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Raytheon Missile Systems engineers have developed the CAVE, a room-sized, interactive 3-D theater, or generically a ‘computer assisted virtual environment’. Using the platform, teams of Raytheon workers can collaborate on design and development using three-dimensional, stereoscopic “immersive visualization.”
Kendall Loomis, manager of Raytheon Immersive Design Center told tucson.com:” With computer-aided design plans loaded into CAVE, participants can navigate through a product like a missile, or “walk” through a virtual factory floor”.
The CAVE also can be connected to similar systems for cross-country virtual collaboration. Raytheon’s CAVE systems are made and custom-installed by Iowa-based Mechdyne Corp., which installed the latest system at Raytheon’s Tucson operation last October to replace a smaller system set up in 2010.
The design was digitized and fed into the CAVE system in Tucson, and a portable CAVE system was shipped to Raytheon’s supplier in New Hampshire so engineers could collaborate virtually on issues such as pinch points and heat hazards.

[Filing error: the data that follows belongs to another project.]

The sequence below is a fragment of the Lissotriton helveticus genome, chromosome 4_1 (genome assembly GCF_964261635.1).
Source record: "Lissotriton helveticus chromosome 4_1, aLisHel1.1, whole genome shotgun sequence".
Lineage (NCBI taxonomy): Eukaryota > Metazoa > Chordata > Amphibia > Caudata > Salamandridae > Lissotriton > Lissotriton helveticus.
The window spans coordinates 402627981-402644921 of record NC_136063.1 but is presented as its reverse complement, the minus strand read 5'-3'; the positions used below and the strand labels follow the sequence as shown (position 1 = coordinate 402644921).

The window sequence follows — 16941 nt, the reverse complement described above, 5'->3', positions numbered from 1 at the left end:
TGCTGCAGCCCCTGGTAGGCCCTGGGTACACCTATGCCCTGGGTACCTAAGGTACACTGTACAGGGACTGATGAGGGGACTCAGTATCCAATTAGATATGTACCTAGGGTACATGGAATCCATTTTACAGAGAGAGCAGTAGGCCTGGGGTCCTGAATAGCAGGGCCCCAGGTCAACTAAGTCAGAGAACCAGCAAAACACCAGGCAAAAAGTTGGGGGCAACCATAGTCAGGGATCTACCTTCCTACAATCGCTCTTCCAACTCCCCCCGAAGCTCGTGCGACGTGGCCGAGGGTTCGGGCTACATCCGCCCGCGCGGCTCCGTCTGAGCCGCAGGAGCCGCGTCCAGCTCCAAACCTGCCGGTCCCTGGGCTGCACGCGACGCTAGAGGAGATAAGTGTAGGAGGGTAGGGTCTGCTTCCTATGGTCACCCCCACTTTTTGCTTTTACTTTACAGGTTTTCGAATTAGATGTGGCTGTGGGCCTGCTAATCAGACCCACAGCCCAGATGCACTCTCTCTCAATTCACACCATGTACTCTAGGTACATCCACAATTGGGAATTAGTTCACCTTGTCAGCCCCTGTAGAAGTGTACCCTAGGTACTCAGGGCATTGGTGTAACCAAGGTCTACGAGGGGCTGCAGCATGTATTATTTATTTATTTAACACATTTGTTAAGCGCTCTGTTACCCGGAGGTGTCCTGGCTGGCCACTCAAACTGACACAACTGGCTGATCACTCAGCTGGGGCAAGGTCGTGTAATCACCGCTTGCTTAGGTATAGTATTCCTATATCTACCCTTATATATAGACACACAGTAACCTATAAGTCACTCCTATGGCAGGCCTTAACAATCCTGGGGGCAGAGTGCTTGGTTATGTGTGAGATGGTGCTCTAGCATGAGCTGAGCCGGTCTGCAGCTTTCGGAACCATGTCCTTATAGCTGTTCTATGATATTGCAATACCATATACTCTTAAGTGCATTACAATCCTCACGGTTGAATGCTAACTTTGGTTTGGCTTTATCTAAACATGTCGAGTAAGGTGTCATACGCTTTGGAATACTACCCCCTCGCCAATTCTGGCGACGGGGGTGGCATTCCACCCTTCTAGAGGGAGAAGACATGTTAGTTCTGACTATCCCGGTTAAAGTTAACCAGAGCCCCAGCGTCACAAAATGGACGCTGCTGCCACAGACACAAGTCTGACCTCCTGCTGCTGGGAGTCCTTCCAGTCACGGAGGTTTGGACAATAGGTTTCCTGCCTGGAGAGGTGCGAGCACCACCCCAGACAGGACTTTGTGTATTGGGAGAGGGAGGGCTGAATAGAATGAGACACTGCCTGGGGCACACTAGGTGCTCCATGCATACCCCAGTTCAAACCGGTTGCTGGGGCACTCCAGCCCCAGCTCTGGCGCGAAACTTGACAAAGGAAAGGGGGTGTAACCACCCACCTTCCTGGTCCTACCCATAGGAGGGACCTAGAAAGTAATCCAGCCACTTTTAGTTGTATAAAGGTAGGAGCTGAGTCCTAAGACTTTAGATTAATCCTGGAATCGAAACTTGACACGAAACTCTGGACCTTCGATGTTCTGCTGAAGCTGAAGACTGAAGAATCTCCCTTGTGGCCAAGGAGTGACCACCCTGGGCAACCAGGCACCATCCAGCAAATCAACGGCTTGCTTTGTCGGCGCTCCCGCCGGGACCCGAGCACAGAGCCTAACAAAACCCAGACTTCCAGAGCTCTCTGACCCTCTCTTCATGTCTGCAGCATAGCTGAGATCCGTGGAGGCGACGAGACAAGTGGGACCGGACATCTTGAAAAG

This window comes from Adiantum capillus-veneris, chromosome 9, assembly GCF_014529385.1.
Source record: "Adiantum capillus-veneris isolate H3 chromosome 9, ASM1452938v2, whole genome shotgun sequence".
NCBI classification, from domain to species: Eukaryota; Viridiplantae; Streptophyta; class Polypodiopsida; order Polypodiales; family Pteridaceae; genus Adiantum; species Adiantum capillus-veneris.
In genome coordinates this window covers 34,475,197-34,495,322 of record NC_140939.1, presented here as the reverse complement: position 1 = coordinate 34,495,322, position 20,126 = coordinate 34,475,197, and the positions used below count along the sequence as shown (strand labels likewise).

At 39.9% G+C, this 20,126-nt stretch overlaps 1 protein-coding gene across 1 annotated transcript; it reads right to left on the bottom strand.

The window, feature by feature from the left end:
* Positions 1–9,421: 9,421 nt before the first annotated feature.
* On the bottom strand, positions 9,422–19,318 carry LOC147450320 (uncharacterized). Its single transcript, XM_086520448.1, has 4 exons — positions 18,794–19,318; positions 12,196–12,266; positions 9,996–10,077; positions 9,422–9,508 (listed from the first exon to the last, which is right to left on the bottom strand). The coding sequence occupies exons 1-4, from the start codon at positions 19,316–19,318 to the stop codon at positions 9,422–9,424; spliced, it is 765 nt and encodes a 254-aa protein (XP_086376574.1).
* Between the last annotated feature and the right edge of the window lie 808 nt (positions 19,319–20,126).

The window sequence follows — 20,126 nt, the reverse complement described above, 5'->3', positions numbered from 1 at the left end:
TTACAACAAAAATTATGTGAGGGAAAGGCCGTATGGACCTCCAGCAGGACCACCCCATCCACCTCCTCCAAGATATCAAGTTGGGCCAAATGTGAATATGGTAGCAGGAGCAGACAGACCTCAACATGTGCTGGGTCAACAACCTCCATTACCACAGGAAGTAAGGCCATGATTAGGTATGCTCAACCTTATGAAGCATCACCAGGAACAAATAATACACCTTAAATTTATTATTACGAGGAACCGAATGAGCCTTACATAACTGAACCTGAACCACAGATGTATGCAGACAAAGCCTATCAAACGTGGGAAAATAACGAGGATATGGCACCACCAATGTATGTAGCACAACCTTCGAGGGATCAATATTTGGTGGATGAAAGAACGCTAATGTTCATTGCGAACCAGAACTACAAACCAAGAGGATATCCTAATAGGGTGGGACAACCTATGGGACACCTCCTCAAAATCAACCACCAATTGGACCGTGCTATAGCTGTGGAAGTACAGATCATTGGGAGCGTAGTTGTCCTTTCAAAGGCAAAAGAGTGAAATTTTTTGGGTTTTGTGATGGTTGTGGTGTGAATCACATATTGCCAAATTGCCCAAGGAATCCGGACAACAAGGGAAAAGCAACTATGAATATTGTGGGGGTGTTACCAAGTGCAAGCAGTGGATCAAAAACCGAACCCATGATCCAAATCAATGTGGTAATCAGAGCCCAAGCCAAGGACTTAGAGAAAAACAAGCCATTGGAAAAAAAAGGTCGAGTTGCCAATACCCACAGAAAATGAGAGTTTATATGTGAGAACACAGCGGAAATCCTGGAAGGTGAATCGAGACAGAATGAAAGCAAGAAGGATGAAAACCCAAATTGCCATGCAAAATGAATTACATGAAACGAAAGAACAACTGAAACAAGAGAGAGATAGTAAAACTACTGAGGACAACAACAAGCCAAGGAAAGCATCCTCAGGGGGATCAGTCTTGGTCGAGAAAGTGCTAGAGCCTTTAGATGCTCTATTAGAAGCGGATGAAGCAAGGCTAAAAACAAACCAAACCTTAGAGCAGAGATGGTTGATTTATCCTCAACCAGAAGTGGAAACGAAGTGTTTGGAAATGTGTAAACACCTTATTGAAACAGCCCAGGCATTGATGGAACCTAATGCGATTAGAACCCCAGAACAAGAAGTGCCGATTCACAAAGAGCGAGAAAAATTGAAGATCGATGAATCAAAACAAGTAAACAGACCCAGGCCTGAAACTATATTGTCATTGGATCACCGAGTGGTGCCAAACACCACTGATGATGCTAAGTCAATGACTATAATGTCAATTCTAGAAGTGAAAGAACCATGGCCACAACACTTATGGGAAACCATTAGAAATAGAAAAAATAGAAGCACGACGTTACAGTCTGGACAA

Raytheon’s CAVE has also become a go-to tool for facility design. When Raytheon was designing its $75 million missile assembly plant in Alabama, the CAVE in Tucson allowed a team of engineers, factory staff, program leaders, safety officials and contractors to collaborate on the layout of the highly automated plant, where shuttles autonomously convey missiles from one workstation to the next.
In the virtual world, the team found hundreds of issues, from space and clearance issues to missing exit signs and doors too short for taller workers. In all, the team fixed 49 issues, saving an estimated $1.5 million in construction costs.
Other defense firms also use VR setups for training. The Air Force has used flight simulators for decades, and today all the armed services are exploring or using some form of VR training.
“It saves a lot of money, like all simulation-based training does — it’s a real cost saver for the military across the board,” said John Williams, a spokesman for the National Defense Industrial Association and the affiliated National Training and Simulation Association.
“It’s sort of going to be new frontier, you’ll see the interfaces become less clunky with miniaturization, and they’ll seem more seamless,” Williams said.
Looking ahead, Loomis said Raytheon is exploring ways to use the CAVE for employee training, for example, immersing quality-control employees or applicants in a virtual factory set up with numerous visible safety problems and asking them to spot them.
Raytheon also is working to pull more data analytics into the mix, including structural, thermal, mechanical and electric data, for sophisticated modeling, she said.
“That large-scale data analytics will blow the roof off what we do here — that is very cutting-edge and very unprecedented in this environment, to take multiple, different software apps and interlace them together in one place over a visual.”